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Lockheed plans universal equipment package for Army helicopters
August 5, 2013 / 12:05 PM / 4 years ago

Lockheed plans universal equipment package for Army helicopters

* Lockheed sees big opportunities in future

* Officials say system would save time and money

* Next-generation helicopter would replace 4,000 aircraft

By Andrea Shalal-Esa

WASHINGTON, Aug 5 (Reuters) - Lockheed Martin Corp on Monday said it is developing a universal package of cockpit equipment, electronics and weapons for the U.S. Army’s next-generation helicopter, an approach it says will save money and time, and make future upgrades easier.

Lockheed, the Pentagon’s No. 1 supplier, is pooling resources across the company to develop a mission equipment package for the 4,000 next-generation helicopters that the Army expects to starting field around 2034 - and other helicopters operated by the U.S. military and countries around the world.

Traditionally, the U.S. military signs a contract with a helicopter manufacturer, which then signs agreements with various subcontractors for electronic equipment, cockpit systems and weapons. That equipment is then closely tied to the particular helicopter, which can make later upgrades expensive.

Mounting budget pressures have spurred the military to look at alternative approaches, including buying mission equipment separately and then supplying it to the helicopter maker. Officials are also pushing for more “open architecture” systems that allow easier upgrades in the future.

The Joint Multirole helicopter program is being closely watched by Lockheed, Boeing Co and other arms makers, which are eager for a foothold in one of the few new aircraft programs on the horizon at a time when U.S. military spending is shrinking.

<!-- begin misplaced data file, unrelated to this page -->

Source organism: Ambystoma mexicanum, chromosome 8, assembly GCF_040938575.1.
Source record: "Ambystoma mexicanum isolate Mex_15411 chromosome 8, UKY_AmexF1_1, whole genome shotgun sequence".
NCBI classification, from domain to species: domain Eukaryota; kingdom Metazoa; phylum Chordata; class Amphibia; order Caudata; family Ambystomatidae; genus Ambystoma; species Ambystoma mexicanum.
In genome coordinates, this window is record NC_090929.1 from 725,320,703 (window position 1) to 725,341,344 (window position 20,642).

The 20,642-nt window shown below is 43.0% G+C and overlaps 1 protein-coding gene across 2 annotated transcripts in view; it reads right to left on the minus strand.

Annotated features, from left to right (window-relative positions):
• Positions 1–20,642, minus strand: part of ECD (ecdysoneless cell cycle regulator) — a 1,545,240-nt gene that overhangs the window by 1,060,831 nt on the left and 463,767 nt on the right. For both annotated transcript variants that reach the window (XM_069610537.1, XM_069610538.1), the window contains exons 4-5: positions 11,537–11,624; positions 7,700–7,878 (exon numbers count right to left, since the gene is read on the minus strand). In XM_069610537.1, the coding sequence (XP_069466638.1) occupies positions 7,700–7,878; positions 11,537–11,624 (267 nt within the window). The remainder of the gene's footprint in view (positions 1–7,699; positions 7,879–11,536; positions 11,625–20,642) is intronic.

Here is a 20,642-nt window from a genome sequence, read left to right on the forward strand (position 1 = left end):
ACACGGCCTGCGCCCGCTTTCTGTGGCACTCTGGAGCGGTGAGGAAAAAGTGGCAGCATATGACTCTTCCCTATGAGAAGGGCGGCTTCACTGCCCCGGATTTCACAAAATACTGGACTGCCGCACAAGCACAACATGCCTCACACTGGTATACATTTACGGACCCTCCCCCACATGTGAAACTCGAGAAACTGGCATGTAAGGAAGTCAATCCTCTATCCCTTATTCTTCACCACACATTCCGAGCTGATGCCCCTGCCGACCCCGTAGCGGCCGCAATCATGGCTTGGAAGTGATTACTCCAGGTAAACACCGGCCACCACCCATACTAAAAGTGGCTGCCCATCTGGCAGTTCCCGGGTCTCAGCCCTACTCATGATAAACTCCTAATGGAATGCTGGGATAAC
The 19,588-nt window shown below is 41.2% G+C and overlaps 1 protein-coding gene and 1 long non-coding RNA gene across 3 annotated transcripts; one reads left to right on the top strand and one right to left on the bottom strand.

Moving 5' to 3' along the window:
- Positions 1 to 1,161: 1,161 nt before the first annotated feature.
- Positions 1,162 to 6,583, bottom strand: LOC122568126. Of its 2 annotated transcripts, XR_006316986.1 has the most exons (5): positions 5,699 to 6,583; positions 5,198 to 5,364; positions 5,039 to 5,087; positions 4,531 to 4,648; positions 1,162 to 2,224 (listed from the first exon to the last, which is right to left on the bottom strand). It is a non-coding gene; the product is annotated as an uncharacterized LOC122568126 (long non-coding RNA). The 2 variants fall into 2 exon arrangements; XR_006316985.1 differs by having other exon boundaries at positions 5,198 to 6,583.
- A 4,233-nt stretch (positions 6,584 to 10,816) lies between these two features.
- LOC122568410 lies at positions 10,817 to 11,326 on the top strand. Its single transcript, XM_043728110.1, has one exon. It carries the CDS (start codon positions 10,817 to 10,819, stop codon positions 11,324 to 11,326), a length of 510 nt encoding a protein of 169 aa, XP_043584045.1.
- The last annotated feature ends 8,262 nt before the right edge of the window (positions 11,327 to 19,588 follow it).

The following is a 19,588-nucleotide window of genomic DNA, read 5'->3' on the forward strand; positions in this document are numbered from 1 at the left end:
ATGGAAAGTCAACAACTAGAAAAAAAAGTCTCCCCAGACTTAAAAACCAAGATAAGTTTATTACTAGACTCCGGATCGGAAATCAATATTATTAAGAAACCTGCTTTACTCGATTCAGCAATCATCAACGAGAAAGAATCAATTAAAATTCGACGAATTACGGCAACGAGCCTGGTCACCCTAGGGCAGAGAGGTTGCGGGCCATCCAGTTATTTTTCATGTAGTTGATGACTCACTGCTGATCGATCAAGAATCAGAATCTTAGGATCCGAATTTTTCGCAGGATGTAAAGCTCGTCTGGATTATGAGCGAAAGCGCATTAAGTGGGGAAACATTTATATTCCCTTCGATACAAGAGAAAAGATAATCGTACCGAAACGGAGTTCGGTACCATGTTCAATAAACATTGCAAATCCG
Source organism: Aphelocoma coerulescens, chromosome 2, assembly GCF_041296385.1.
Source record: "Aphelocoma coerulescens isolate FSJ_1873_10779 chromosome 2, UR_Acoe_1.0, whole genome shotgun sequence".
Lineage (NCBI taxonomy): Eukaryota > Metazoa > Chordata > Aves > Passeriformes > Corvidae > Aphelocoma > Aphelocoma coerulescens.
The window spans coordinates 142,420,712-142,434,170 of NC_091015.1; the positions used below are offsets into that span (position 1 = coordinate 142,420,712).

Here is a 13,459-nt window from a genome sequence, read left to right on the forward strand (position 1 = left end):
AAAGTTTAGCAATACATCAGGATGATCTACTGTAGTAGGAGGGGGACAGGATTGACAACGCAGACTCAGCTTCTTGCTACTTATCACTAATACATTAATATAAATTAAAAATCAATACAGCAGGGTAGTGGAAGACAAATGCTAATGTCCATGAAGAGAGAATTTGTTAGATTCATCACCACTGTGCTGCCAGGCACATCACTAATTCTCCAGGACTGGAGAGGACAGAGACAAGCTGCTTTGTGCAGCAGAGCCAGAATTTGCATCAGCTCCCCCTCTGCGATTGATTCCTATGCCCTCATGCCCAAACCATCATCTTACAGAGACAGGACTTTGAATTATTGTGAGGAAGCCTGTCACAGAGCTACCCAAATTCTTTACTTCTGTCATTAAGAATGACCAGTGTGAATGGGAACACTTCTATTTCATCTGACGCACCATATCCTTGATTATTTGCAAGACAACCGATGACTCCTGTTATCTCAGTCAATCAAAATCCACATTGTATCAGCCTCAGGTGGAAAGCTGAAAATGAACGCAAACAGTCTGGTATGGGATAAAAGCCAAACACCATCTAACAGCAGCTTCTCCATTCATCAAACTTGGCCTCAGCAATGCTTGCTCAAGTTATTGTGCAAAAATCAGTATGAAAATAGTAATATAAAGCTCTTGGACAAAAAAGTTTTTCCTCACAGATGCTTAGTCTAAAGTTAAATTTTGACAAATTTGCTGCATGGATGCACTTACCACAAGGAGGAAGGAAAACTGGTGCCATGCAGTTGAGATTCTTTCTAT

Dan Spoor, vice president of aviation systems for Lockheed Martin’s Mission Systems and Training business, told Reuters that building mission packages separately from the helicopters would help lower costs by tapping greater economies of scale and eliminating some costs now added by the aircraft makers.

“Every time a piece of hardware is acquired by an aircraft provider, there’s cost to acquire it, there’s cost to put it into the aircraft, that may have additional handling costs or fees that they put on it,” he said.

Spoor said Lockheed hoped to leverage billions of dollars of investment already made in the F-35 Joint Strike Fighter and other weapons to keep down costs and reduce risk associated with new development program.

The equipment package would be “platform agnostic” and could be used on any of the helicopter designs that are being developed for the new program, he said.

Lockheed is in non-exclusive discussions with the three companies that are working on aircraft designs to ensure that they incorporated a sufficient processor “backbone” so the mission equipment could be integrated later, Spoor said.

Lockheed and other weapons makers have been working with the Army on 10 small study contracts associated with the equipment for the new project since 2012. The Army is expected to award additional contracts for more work this year and next, but larger funding streams are unlikely for several years.

Spoor said he expected the next-generation helicopter to survive the budget woes facing the Pentagon given the limited lifespan of the existing fleet, but said those pressures underscored the need for more affordable solutions.

The Army in June chose three companies to work on “technology demonstration” contract to flesh out designs for the new aircraft - Bell Helicopter, a unit of Textron Inc ; a team comprising Boeing and Sikorsky Aircraft, which is a unit of United Technologies Corp ; and privately held AVX Aircraft.

That work will lay the groundwork for the Pentagon’s Future Vertical Lift program, a project that will ultimately replace more than 4,000 medium-lift helicopters used by various military services.

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